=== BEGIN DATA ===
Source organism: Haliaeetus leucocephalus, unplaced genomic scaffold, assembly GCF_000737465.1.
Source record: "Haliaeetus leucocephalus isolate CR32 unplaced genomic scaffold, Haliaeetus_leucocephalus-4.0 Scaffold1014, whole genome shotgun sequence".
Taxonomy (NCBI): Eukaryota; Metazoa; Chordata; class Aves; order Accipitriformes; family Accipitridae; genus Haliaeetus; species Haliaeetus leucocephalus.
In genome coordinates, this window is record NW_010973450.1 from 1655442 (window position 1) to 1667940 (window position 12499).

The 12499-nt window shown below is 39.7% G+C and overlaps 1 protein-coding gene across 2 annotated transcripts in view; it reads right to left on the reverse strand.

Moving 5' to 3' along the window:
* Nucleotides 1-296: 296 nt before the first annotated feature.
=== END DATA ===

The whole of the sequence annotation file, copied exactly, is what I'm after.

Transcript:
Source organism: Haliaeetus leucocephalus, unplaced genomic scaffold, assembly GCF_000737465.1.
Source record: "Haliaeetus leucocephalus isolate CR32 unplaced genomic scaffold, Haliaeetus_leucocephalus-4.0 Scaffold1014, whole genome shotgun sequence".
Taxonomy (NCBI): Eukaryota; Metazoa; Chordata; class Aves; order Accipitriformes; family Accipitridae; genus Haliaeetus; species Haliaeetus leucocephalus.
In genome coordinates, this window is record NW_010973450.1 from 1655442 (window position 1) to 1667940 (window position 12499).

The 12499-nt window shown below is 39.7% G+C and overlaps 1 protein-coding gene across 2 annotated transcripts in view; it reads right to left on the reverse strand.

Moving 5' to 3' along the window:
* Nucleotides 1-296: 296 nt before the first annotated feature.